‘You wasted a lot of money,’ said Republican Senator Lindsey Graham of South Carolina, a top ally of President Trump, said after his victory. ‘This is the worst return on investment in the history of American politics.’
Graham’s Democratic rival Jamie Harrison raised a record $107 million but couldn’t defeat the incumbent.
Outside political groups spent more than $1.7 billion in Senate races, according to Kantar’s Campaign Media Analysis Group, with 54% of that spent by Democratic groups.
North Carolina became the most expensive non-presidential race of all time, topping $265 million in spending. South Carolina saw at least $179 million in spending.
Montana became a $160 million race. And Iowa had $233 million spent by both sides, according to Open Secrets.
Of those contests, North Carolina has yet to be called and Democrats failed to pick up seats in South Carolina, Montana and Iowa.
In Georgia, its special Senate election goes to a run-off after no candidate reached the 50 per cent threshold to win.
Republican Sen. Kelly Loeffler will face Democrat Raphael Warnock, a black pastor at the church where the Rev. Martin Luther King Jr. preached, in the Jan. 5 runoff.
Loeffler was appointed to the seat after Senator Johnny Isakson retired and is running to win it in her own right.
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Democrat Mark Kelly (pictured) flipped the late GOP Sen. John McCain’s Arizona Senate seat, robbing Republican incumbent Sen. Martha McSally from serving a full term
Democrats failed to take down South Carolina Sen. Lindsey Graham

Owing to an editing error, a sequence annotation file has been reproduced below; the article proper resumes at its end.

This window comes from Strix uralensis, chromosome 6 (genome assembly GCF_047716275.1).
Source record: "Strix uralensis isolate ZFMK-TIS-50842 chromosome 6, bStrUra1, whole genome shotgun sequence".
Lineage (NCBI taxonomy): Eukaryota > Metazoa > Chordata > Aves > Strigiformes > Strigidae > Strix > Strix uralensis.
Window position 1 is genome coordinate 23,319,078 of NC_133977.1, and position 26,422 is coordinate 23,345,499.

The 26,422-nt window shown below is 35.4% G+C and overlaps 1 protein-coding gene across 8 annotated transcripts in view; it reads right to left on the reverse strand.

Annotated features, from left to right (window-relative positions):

And in Georgia there will be a runoff held on January 5 between GOP Sen. Kelly Loeffler (right) and Democrat Raphael Warnock (left). There was a special election for the seat Loeffler was appointed to fill after the retirement of GOP Sen. Johnny Isakson
Democrats needed a net gain of three or four seats to win the Senate depending on whether Trump or Joe Biden takes the White House.
STATES THAT FLIPPED
ALABAMA – WENT RED
Republican Tommy Tuberville, a former Auburn University football coach, defeated incumbent Democratic Senator Doug Jones.
Jones had been considered the most vulnerable Democrat in the Senate. He won the seat in an upset in 2017 after Republican Jeff Sessions vacated it to become Trump’s attorney general.
In a state normally considered safe for Republican candidates, Jones bested former Alabama Supreme Court Chief Justice Roy Moore, whose campaign was snarled by allegations of sexual misconduct with young women.
Tuberville, a popular figure in football-mad Alabama, defeated Sessions’ attempted comeback earlier this year.
ARIZONA – WENT BLUE
Astronaut Mark Kelly flipped Arizona blue when he beat incumbent Republican Senator Martha McSally.
In his first run for political office, Kelly positioned himself as a pragmatic centrist with no patience for Washington partisanship.
When the coronavirus pandemic struck, he retreated to mostly online outreach, minimizing face-to-face campaigning while blasting McSally and President Trump for allowing the pandemic to get out of control.
‘The work starts now. And we desperately need Washington to work for Arizona,’ Kelly told a small group of family and reporters gathered for his victory speech in Tucson.
‘My top priority is making sure we have a plan to slow the spread of this virus, and then getting Arizona the resources our state needs right now.’